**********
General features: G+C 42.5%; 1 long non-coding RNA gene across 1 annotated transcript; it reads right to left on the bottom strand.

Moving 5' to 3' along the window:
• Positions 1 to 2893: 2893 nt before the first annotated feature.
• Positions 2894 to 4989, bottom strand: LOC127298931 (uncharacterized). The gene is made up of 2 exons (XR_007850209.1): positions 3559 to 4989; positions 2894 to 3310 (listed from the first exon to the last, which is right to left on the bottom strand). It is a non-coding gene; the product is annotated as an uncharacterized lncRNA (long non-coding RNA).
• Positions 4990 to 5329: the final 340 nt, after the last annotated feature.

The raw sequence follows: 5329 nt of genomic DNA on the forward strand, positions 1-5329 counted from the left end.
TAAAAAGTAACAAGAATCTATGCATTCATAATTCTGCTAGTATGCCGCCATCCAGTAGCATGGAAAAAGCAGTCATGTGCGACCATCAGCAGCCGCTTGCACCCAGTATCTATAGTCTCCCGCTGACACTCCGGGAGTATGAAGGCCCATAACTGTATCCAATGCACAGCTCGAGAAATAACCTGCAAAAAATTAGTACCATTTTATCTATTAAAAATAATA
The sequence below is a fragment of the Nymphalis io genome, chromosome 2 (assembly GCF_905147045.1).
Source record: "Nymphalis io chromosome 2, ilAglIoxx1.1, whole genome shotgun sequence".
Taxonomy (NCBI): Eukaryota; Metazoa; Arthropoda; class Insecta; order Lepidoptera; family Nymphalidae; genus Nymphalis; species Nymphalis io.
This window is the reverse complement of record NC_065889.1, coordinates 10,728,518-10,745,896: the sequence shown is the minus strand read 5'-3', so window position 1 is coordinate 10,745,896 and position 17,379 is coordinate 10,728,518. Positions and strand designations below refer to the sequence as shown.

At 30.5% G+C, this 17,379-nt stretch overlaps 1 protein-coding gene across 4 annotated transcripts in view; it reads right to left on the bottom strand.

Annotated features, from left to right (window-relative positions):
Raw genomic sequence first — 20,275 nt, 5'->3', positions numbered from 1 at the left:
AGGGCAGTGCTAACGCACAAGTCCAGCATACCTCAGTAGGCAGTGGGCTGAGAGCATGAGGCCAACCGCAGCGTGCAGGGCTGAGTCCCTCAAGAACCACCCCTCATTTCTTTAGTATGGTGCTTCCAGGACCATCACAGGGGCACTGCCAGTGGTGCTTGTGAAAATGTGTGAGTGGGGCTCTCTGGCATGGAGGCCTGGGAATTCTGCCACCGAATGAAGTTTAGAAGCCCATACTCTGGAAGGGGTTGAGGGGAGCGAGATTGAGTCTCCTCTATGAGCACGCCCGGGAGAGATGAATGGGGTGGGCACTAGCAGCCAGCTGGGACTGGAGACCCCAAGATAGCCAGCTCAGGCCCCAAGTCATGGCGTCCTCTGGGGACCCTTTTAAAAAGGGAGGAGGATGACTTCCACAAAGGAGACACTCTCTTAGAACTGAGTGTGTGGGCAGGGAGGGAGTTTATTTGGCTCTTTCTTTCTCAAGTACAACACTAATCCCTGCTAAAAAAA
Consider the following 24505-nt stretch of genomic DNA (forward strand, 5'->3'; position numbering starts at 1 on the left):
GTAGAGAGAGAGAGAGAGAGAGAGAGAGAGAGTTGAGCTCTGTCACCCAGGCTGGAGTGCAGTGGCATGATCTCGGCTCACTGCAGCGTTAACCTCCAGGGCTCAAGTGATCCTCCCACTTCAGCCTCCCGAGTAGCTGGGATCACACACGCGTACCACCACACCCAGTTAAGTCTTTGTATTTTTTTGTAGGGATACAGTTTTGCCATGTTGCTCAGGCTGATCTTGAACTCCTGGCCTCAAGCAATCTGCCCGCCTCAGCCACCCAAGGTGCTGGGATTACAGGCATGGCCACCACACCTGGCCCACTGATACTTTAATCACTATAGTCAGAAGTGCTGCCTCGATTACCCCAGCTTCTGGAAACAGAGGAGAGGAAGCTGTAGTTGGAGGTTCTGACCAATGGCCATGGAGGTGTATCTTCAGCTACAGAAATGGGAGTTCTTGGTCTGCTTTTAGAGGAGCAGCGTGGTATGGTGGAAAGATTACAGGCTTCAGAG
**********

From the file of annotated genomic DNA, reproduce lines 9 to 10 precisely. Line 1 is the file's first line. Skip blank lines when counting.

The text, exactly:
Source record: "Nymphalis io chromosome 2, ilAglIoxx1.1, whole genome shotgun sequence".
Taxonomy (NCBI): Eukaryota; Metazoa; Arthropoda; class Insecta; order Lepidoptera; family Nymphalidae; genus Nymphalis; species Nymphalis io.